For centuries the olive branch has been offered as a symbol of unconditional peace, since olive trees take decades to produce fruit and thus can only be cultivated during long periods of stability. Ironically, these symbols of peace are a significant crop in the Middle East, where they are prized for their ability to flourish for hundreds of years despite bad soil and little water. Moreover, the widespread destruction of olive trees in the West Bank and Gaza Strip since the Intifada is a microcosm of the ongoing internecine conflict between Israel and Palestine. Just as the fighting has claimed almost 3,000 Palestinian and 1,000 Israeli lives, it has also claimed an unlikely victim in hundreds of thousands of olive trees.

During 2000, the first year of the Intifada, the Palestinian Ministry of Agriculture reported that some 374,030 trees had been destroyed in the West Bank and Gaza Strip. Since olive products are the second most profitable Palestinian export, Palestinian farmers incurred losses totaling almost US$300 million between September 2000 and June 2001.

The destruction of the olive trees resulted from defensive measures taken by the Israeli Defense Forces (IDF) and attacks by occupying Jewish settlers. Israelis claim that Palestinians exploit olive groves as a defensive shield when they attack Jewish settlements in the Palestinian territories. An IDF army commander, Col. Eitan Abrahams, explained to a Christian Science Monitor journalist that “owners of groves are to blame when their trees are uprooted. If the owner of the grove, whom I assume knows the sniper or the petrol bomb throwers, does not take the measures he must take, then his grove will come down.” Eitan insisted that the tree removals “are for the safety of settlers ... . No one should tell me that an olive tree is more important than a human life.” Israeli settlers who occupy the West Bank and Gaza Strip have also torched and hacked olive trees to intimidate Palestinian residents. Moreover, the IDF often protects Jewish settlers as they engage in such obliteration of Palestinian property; there have been dozens of documented accounts of settlers attacking Palestinians on their way to harvest their olive crop. Frustrated Palestinians thus claim that the Israeli government is deliberately trying to ruin the Palestinian economy. Monitoring Israeli Colonizing Activities, a joint project of the Applied Research Institute in Jerusalem and the Land Research Center, writes that “Israel has chosen to wage war against the Palestinian people not only in the battlefields, but also in the olive fields.”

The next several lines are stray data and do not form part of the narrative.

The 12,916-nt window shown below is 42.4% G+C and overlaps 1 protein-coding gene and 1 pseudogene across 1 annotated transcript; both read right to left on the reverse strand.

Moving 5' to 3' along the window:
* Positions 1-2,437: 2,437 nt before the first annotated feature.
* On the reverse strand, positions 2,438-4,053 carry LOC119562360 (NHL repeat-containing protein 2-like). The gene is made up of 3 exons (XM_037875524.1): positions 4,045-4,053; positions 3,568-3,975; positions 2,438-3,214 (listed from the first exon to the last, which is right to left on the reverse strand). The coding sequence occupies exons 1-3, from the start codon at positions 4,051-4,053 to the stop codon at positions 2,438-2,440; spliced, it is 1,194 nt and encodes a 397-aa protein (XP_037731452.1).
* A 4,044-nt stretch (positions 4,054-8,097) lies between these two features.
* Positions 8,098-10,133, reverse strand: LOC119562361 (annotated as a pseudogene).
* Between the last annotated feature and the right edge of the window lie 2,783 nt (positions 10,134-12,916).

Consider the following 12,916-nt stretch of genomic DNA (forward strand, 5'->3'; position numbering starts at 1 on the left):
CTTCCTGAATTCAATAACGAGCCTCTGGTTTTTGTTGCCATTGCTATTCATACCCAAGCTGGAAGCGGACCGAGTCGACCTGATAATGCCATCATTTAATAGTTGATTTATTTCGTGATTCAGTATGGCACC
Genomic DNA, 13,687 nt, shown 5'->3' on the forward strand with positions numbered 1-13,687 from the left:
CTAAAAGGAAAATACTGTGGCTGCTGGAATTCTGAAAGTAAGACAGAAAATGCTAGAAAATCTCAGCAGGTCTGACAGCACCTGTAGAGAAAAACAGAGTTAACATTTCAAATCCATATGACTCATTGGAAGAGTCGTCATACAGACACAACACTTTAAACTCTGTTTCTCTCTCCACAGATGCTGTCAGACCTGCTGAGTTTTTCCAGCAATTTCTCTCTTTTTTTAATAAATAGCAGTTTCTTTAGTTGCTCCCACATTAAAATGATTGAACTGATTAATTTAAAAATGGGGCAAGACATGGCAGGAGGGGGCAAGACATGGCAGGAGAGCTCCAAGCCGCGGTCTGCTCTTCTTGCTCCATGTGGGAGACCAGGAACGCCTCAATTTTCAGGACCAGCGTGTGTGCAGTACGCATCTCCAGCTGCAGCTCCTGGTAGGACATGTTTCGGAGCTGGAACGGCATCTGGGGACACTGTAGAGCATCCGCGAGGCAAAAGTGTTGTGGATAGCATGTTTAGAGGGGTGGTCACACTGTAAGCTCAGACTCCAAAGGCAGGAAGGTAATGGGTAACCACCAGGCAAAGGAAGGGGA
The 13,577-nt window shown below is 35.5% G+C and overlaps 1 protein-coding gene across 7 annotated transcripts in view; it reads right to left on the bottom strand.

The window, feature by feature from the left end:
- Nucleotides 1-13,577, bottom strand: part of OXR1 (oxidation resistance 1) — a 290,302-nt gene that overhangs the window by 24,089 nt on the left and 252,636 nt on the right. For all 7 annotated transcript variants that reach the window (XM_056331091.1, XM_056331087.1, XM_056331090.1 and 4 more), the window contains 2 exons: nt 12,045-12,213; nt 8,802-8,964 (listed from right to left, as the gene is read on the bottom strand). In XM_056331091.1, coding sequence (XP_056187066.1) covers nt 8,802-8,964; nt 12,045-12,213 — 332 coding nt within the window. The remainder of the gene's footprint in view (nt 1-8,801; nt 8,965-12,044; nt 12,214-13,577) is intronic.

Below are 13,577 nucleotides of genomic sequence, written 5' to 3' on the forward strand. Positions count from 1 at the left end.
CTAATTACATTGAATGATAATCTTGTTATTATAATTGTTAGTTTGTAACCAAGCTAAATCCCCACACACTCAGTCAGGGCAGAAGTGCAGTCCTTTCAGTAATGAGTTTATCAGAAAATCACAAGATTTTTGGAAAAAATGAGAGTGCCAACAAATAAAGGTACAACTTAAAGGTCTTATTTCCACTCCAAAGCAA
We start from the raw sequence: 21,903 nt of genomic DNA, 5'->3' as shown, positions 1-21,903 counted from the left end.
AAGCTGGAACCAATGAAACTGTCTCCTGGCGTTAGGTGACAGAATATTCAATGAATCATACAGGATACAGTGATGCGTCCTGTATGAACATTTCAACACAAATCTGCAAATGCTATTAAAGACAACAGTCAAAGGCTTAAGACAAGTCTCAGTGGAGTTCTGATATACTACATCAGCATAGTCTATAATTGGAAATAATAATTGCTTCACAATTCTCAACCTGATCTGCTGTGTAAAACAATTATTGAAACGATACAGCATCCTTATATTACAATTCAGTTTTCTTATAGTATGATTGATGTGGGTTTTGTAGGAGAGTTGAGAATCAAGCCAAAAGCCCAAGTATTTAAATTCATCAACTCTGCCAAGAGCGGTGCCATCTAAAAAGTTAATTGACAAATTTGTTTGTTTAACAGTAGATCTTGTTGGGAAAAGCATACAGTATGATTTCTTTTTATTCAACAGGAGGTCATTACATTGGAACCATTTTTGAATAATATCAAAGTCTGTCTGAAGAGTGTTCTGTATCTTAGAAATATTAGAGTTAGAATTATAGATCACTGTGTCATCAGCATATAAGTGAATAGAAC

In addition to causing material losses to Palestinian farmers, the destruction of olive trees adversely impacts their identity as a people; many see uprooting the tree as an an Israel attempt to clear the land of the marks of Palestinian history and culture. The account of Ahmed Kasem, a Palestinian farmer, documents the olive tree tragedy: “I planted my olive trees when I was only 20 years old. Fifty-six years later, I saw them being recklessly cut and uprooted.” In remembrance of the many decades he tended to his trees, Kasem placed the remaining roots of the trees in his yard. “I look at the roots everyday. I will always keep the roots to remind my grandchildren what the IDF did to me and to them.”

As Israeli troops occupy Palestinian lands and Palestinian militants continue operations throughout Israel, the issue of olive tree destruction has been overshadowed. In the Bible, it is said that after the devastation of the flood, a dove from the ark brought an olive leaf to Noah. But in this region, olive trees are growing rarer as the harbingers of peace.